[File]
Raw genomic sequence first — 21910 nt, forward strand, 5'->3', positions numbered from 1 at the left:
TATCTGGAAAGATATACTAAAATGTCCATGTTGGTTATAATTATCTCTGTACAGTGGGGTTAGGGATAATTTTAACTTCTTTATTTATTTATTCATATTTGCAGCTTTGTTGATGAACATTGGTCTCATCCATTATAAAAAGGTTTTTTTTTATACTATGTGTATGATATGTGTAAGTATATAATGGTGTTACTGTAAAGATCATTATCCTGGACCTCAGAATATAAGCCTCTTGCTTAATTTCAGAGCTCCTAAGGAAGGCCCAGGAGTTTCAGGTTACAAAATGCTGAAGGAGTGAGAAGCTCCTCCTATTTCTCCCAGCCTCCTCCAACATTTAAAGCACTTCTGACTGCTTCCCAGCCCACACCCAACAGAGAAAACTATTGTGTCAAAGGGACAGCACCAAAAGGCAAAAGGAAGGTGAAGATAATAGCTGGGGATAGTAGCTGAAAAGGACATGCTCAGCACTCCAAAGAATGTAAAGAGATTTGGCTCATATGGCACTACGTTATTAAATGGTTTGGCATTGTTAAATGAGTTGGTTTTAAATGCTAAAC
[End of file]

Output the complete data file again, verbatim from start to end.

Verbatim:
Raw genomic sequence first — 21910 nt, forward strand, 5'->3', positions numbered from 1 at the left:
TATCTGGAAAGATATACTAAAATGTCCATGTTGGTTATAATTATCTCTGTACAGTGGGGTTAGGGATAATTTTAACTTCTTTATTTATTTATTCATATTTGCAGCTTTGTTGATGAACATTGGTCTCATCCATTATAAAAAGGTTTTTTTTTATACTATGTGTATGATATGTGTAAGTATATAATGGTGTTACTGTAAAGATCATTATCCTGGACCTCAGAATATAAGCCTCTTGCTTAATTTCAGAGCTCCTAAGGAAGGCCCAGGAGTTTCAGGTTACAAAATGCTGAAGGAGTGAGAAGCTCCTCCTATTTCTCCCAGCCTCCTCCAACATTTAAAGCACTTCTGACTGCTTCCCAGCCCACACCCAACAGAGAAAACTATTGTGTCAAAGGGACAGCACCAAAAGGCAAAAGGAAGGTGAAGATAATAGCTGGGGATAGTAGCTGAAAAGGACATGCTCAGCACTCCAAAGAATGTAAAGAGATTTGGCTCATATGGCACTACGTTATTAAATGGTTTGGCATTGTTAAATGAGTTGGTTTTAAATGCTAAAC